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I've run 15 marathons and two races longer than 26 miles. I've ridden so many centuries - I've lost count. Curious thing, I have no memory of ever comparing much of anything between them.
It is true that people have a tendency use distance as the measure for difficulty comparison. One might just as well use environment or road/trail surface features.

was cycle less harsh on the body compared to the long run events?
Must be a rhetorical question.........

what did u think was more fun?
Ditto.

I have a tendency to remember difficulties associated with very specific parts of a long ride or run. I guess I could compare how much my feet hurt on my first quad century to how my feet hurt on my first sub three marathon. ( a lot )
But - no - I never compare the whole event.
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Old 02-09-21, 12:08 PM
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cycling is way easier , you can bring your food and water in a back pack or frame bag , runners need support cars and official events
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Old 03-01-21, 07:02 AM
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Having done ultra marathons, but never an ultra bike ride. It is tough to say. I am currently training for a 200 plus mile trip with 9,300 feet of climb in a day. A century ride is just part of the training for me now, but I have still yet to spend more than 6 hours of steady riding. When training for a running event the goal was always to be running or fast walking for more than 12 hours. My best guess is that at this stage of the training for me '153 miles this week on the trainer' is that most of this comes down to the mental game and planning when doing more than any event you can power through. Just about anyone in shape can finish a marathon or a century ride. Try and run 50 plus miles or ride more than a 175 miles in a day takes training planning and mental toughness. For either the real excitement is in the planning and training. I have never seen of photo of me smiling at a running event with the exception of the start and every picture taken during or after it looks like I am in pure misery. I am hoping for a smiling shot at the end of my 200 mile trip.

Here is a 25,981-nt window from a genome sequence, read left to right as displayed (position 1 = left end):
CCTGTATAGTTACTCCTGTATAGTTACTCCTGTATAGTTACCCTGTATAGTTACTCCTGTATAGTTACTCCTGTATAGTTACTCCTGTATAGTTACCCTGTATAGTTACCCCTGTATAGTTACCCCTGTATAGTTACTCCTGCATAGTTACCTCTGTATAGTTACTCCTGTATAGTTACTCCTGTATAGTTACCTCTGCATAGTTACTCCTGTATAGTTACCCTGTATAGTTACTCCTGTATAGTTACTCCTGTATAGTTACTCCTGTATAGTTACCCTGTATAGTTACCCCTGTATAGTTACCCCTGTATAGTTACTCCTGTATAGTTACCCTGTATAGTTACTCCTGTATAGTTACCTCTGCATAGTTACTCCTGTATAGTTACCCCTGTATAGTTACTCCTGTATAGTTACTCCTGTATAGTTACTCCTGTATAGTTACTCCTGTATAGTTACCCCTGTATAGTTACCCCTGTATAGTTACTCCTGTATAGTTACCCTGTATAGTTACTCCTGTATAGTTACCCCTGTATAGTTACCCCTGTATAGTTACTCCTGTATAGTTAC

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Old 03-01-21, 07:35 AM
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I know it's not particularly representative of long distance running, but there is a documentary about the Barkley Marathon that reminds me a lot of 1200k rides. Usually I feel pretty good on a 1200k, but there definitely are some low moments. Particularly the first 10 hours of the second day.

There is also a documentary about the Trans North Georgia mountain bike race that reminds me a lot of randonneuring. Particularly the people that should stop talking and either eat or sleep.